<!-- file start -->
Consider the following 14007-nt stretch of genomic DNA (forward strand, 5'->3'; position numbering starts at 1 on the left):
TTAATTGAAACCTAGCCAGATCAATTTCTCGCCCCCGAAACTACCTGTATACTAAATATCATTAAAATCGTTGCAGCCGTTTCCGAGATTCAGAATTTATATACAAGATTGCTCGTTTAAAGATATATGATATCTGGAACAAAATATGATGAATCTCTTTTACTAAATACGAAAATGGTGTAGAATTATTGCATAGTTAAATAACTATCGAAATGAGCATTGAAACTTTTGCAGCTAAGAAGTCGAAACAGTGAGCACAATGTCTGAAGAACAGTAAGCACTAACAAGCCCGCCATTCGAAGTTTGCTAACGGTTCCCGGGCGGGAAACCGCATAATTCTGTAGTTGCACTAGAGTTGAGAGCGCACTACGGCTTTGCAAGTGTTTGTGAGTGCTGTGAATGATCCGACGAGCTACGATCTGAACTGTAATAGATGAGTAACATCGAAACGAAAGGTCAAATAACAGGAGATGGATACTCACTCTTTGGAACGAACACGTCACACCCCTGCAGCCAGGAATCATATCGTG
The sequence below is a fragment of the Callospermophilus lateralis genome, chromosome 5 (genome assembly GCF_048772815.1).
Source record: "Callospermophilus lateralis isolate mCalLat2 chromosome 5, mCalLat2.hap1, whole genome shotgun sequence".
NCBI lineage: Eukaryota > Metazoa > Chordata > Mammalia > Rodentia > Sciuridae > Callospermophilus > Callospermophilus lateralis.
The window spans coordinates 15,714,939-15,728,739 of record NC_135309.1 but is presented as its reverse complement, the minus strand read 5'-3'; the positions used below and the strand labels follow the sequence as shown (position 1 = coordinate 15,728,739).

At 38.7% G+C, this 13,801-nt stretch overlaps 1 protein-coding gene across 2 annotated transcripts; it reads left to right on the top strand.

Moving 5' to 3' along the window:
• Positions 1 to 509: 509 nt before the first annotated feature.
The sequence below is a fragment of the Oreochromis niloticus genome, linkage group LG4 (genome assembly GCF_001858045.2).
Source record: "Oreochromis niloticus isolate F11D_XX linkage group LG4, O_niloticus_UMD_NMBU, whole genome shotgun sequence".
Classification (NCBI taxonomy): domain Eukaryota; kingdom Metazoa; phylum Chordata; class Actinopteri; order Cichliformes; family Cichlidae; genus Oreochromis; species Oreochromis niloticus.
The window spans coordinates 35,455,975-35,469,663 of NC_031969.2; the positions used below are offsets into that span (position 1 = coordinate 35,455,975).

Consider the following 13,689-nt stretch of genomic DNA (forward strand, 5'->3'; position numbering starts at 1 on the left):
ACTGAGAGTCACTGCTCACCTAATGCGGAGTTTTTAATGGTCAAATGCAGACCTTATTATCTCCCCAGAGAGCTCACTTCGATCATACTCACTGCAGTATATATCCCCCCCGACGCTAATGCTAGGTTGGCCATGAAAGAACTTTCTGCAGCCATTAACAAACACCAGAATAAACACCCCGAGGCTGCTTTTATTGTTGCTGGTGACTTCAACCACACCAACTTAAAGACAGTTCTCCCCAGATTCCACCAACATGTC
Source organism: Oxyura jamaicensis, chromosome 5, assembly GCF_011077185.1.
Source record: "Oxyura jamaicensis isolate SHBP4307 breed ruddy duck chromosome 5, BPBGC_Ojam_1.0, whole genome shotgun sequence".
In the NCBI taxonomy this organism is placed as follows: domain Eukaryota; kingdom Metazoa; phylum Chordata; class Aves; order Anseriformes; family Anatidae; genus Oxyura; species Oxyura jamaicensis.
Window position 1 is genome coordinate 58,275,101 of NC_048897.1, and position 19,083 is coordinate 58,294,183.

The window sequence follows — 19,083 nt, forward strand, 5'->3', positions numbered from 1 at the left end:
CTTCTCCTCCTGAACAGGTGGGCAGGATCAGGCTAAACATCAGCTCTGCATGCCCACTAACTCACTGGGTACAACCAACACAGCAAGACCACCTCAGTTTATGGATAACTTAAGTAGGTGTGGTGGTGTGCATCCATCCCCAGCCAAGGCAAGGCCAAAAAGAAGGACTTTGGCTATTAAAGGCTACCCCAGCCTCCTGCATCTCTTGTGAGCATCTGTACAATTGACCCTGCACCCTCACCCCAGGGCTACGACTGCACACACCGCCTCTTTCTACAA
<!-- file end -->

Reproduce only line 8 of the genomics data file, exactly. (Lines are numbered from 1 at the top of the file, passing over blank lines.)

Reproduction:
Moving 5' to 3' along the window: